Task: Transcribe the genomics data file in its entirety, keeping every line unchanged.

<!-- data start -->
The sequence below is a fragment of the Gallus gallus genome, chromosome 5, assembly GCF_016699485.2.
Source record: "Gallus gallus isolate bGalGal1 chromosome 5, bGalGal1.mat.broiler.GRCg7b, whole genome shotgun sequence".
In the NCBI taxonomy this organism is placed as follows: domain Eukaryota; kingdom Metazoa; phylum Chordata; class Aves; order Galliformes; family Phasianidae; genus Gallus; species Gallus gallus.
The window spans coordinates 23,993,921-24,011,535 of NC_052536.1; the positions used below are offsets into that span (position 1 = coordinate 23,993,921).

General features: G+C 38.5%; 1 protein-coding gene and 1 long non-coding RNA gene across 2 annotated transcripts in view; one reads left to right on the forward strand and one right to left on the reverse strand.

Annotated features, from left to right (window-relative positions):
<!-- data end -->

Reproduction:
The sequence below is a fragment of the Gallus gallus genome, chromosome 5, assembly GCF_016699485.2.
Source record: "Gallus gallus isolate bGalGal1 chromosome 5, bGalGal1.mat.broiler.GRCg7b, whole genome shotgun sequence".
In the NCBI taxonomy this organism is placed as follows: domain Eukaryota; kingdom Metazoa; phylum Chordata; class Aves; order Galliformes; family Phasianidae; genus Gallus; species Gallus gallus.
The window spans coordinates 23,993,921-24,011,535 of NC_052536.1; the positions used below are offsets into that span (position 1 = coordinate 23,993,921).

General features: G+C 38.5%; 1 protein-coding gene and 1 long non-coding RNA gene across 2 annotated transcripts in view; one reads left to right on the forward strand and one right to left on the reverse strand.

Annotated features, from left to right (window-relative positions):